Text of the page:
For Humanity or for the Umma?
Aid and Islam in Transnational Muslim NGOs
A discussion of how Muslim NGOs function and their global impact in disaster relief and development.
In the wake of 9/11 and the ‘War on Terror’, transnational Muslim NGOs have too often been perceived as illegitimate fronts for global militant networks such as al-Qaeda or as backers of national political parties and resistance groups in Palestine, Afghanistan and elsewhere. Yet clearly there is more to transnational Muslim NGOs. Most are legitimate providers of aid to the world’s poor, although their assistance may sometimes differ substantially from that of secular NGOs in the West.
Seeking to broaden our understanding of these organisations, Marie Juul Petersen explores how Muslim NGOs conceptualise their provision of aid and the role Islam plays in this. Her book not only offers insights into a new kind of NGO in the global field of aid provision; it also contributes more broadly to understanding ‘public Islam’ as something more and other than political Islam.
The book is based on empirical case studies of four of the biggest transnational Muslim NGOs, and draws on extensive research in Britain, Kuwait, Saudi Arabia, Lebanon, Jordan and Bangladesh, and more than 100 interviews with those involved in such organisations.
Table of contents
1. INTRODUCTION. STUDYING TRANSNATIONAL MUSLIM NGOs
Transnational Muslim NGOs. Faith-based organisations or fronts for terrorism?
Actors and meanings
Processes of Islamization
Ideologies of aid
Sacralised and secularised aid
Structure of the book
2. APPROACHING TRANSNATIONAL MUSLIM NGOs
Introducing the four organisations
Studying organisational ideologies
The challenges of multi-sited fieldwork
Questions of positioning: Studying the familiar and the foreign
Accessing transnational Muslim NGOs
3. THE CULTURES OF DEVELOPMENT AND ISLAMIC AID
A common humanity: A brief history of development aid
Solidarity with the umma: A brief history of Islamic aid
Dichotomies of aid? Comparing the cultures of development and Islamic aid
4. TRAJECTORIES OF TRANSNATIONAL MUSLIM NGOs
Competition: Transnational Muslim NGOs in the Horn of Africa
Conflicts: Transnational Muslim NGOs in Afghanistan
Co-existence: Transnational Muslim NGOs in Bosnia
A new situation: 9.11. and the ‘War on Terror’
Navigating between cultures
5. PIETY AND PROFESSIONALISM: CLAIMS TO AUTHORITY IN IIROSA AND IICO
Designations and financial decline. IICO and IIROSA after 9.11.
Islamic dignitaries and pious Muslims
Islamic authority: ‘Because of believing in God…’
Professional authority: ‘Our activities are transparent’
Running a health clinic or working in an Islamic organisation?
6. ‘IT’S ALL IN ISLAM!’ AID IDEOLOGIES IN IIROSA AND IICO
Visions of aid
The rationale of aid: A religious duty and a moral responsibility
Strategies of aid: Relief, da’wa, educationa nad empowerment
A sacralised aid?
7. PROFESSIONALISM AND (A BIT OF) PIETY. CLAIMS TO AUTHORITY IN ISLAMIC RELIEF AND MUSLIM AID
Fame and funding opportunities. Islamic Relief and Muslim Aid after 9.11.
Islamic personalities and young professionals
Professional authority: ‘Working towards international standards’
Islamic authority: ‘The humanitarian spirit of Islam’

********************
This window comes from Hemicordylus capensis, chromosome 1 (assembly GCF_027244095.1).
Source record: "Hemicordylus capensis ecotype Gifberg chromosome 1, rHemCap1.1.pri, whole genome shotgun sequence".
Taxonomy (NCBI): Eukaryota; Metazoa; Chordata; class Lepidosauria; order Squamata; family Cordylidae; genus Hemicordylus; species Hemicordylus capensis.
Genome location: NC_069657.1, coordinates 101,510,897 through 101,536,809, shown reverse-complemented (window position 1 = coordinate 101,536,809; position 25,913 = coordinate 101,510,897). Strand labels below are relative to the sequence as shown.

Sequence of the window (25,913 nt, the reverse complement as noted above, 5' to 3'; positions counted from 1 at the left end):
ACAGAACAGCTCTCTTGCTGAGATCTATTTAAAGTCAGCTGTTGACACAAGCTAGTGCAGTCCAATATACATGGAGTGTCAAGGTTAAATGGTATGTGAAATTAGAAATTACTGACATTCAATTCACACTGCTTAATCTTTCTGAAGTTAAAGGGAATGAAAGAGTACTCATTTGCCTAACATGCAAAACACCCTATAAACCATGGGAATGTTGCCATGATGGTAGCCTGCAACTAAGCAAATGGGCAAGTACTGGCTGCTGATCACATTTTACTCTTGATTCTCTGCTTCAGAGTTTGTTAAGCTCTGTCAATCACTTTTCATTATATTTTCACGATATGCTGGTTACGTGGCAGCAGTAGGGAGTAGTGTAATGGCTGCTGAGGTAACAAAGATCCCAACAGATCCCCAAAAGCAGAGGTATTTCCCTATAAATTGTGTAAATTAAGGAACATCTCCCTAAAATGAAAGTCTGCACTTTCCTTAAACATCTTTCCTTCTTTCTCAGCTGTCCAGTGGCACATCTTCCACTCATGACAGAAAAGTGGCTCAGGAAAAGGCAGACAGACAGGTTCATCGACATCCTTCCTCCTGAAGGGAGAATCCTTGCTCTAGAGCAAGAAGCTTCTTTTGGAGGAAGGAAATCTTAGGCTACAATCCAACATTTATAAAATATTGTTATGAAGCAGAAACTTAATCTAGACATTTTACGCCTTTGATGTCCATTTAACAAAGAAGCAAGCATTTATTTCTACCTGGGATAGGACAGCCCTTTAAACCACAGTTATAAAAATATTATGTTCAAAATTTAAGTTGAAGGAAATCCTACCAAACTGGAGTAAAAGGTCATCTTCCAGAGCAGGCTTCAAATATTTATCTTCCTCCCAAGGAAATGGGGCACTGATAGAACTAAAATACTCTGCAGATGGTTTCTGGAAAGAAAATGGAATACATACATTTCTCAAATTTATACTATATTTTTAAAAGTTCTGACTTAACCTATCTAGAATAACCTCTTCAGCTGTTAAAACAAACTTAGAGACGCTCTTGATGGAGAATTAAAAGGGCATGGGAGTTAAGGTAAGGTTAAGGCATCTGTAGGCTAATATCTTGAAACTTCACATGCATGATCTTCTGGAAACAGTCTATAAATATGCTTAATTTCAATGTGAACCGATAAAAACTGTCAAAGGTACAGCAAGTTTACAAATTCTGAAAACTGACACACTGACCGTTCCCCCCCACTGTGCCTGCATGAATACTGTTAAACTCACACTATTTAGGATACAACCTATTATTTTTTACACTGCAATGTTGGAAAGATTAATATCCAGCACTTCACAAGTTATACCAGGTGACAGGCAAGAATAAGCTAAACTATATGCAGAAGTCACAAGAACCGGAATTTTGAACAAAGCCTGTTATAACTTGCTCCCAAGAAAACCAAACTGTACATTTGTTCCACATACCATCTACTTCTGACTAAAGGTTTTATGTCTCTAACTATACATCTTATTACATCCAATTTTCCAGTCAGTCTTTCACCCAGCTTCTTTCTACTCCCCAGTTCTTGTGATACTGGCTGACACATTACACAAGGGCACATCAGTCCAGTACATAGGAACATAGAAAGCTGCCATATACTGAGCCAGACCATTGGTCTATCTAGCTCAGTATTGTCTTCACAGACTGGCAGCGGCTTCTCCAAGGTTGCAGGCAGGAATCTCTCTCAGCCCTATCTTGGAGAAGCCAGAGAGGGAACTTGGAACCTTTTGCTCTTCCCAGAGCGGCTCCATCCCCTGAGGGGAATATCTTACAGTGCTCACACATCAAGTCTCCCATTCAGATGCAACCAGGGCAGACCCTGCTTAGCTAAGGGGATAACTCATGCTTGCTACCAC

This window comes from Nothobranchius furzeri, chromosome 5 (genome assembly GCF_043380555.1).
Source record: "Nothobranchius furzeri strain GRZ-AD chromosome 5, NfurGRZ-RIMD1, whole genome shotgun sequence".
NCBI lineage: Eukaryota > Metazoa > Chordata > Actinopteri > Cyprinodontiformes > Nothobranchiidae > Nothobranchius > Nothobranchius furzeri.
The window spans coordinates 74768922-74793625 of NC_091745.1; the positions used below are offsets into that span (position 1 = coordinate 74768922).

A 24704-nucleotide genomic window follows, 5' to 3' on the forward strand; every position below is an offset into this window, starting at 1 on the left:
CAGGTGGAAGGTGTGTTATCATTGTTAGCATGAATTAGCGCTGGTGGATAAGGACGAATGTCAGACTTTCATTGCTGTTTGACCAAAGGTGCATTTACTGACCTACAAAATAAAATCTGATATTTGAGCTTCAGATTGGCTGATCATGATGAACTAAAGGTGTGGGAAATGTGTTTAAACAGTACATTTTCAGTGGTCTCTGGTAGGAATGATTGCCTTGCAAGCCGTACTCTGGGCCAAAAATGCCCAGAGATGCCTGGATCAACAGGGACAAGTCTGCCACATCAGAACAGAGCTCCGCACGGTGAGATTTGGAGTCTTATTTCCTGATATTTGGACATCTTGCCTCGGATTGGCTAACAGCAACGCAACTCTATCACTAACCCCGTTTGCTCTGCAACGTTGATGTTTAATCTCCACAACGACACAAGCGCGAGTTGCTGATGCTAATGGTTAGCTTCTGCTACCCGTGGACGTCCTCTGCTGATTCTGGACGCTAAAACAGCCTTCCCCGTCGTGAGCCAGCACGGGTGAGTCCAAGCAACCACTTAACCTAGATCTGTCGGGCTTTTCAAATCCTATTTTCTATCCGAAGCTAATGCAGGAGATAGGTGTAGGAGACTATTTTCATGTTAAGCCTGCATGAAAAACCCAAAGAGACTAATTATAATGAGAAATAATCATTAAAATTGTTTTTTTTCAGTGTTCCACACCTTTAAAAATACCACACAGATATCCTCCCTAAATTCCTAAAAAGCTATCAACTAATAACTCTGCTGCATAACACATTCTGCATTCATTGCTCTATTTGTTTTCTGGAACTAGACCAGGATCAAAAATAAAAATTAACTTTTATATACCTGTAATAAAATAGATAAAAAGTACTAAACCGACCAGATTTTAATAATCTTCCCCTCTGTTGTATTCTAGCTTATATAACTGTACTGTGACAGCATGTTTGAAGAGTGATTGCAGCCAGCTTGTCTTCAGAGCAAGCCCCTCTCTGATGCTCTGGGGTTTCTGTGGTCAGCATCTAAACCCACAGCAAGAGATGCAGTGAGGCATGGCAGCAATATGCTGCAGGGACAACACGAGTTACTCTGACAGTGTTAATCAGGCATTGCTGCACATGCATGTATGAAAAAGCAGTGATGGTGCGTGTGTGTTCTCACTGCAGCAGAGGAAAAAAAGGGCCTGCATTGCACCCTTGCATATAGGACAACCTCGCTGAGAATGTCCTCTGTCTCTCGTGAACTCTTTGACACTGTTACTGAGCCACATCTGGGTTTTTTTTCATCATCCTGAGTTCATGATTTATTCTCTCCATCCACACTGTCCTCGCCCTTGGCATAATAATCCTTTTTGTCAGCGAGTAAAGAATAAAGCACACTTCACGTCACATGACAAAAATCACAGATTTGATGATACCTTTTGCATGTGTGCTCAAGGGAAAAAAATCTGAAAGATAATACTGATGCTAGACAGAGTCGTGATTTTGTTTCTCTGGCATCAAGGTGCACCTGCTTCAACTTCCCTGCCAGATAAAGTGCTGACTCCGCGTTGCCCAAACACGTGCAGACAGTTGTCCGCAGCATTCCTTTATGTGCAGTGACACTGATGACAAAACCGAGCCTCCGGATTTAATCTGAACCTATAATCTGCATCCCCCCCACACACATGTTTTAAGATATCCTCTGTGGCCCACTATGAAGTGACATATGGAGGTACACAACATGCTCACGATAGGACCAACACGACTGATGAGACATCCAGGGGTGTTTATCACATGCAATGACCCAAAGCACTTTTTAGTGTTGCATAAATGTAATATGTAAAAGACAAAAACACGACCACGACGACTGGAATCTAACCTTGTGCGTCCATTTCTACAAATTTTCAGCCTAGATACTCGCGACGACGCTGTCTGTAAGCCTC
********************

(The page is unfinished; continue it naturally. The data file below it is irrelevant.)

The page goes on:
‘In faith-based organisations, you will never get 100 per cent professionalism’
8. ‘WHAT’S SO ISLAMIC ABOUT US?’ IDEOLOGIES OF AID IN ISLAMIC RELIEF AND MUSLIM AID
Visions of aid
The rationale of aid
Strategies of aid
A secularised aid?
Studying transnational Muslim NGOs
Cultures of aid: Development and Islamic aid
Trajectories of transnational Muslim NGOs
Sacralised or secularised aid?
Developmentalising Islamic aid and Islamising development aid
The emergence of new aid cultures?
‘For Humanity or for the Umma? is a path-breaking study of Muslim NGOs. Avoiding the hype and following the theory and the evidence, Petersen produces a richly textured and nuanced appreciation of how these religious NGOs navigate the worlds in which they are embedded. At once careful and creative, hers is a study that not only shines a light on the complexity of Muslim NGOs, but also points a way toward understanding religious NGOs in an age of emergency and the relief-development nexus.’ — Michael Barnett is University Professor of International Affairs and Political Science, George Washington University, and author of Empire of Humanity: A History of Humanitarianism
‘This book will consolidate Marie Juul Petersen’s already secure reputation as an important researcher. With the help of unique field material, from Saudi Arabia and Kuwait as well from countries that are easier to study, she shows that contemporary Islamic charities are mixtures of professionalism and piety as heterogeneous as their Christian counterparts, with a cultural dimension too often overshadowed by political controversy.’ — Jonathan Benthall, Honorary Research Fellow in the Department of Anthropology, University College London
‘This empirically detailed and theoretically astute study demonstrates Marie Juul Petersen’s standing as one of the leading scholars of Islamic NGOs in the world today.’ — Cecelia M. Lynch, Professor of Political Science, University of California, Irvine
Marie Juul Petersen is a researcher at the Danish Institute for Human Rights. She has researched and written extensively on religion, aid and NGOs, and her work has appeared in several scientific journals, including Development in Practice, International Journal of Middle East Studies, Third World Quarterly and Voluntas: International Journal of Voluntary and Non-Profit Organizations.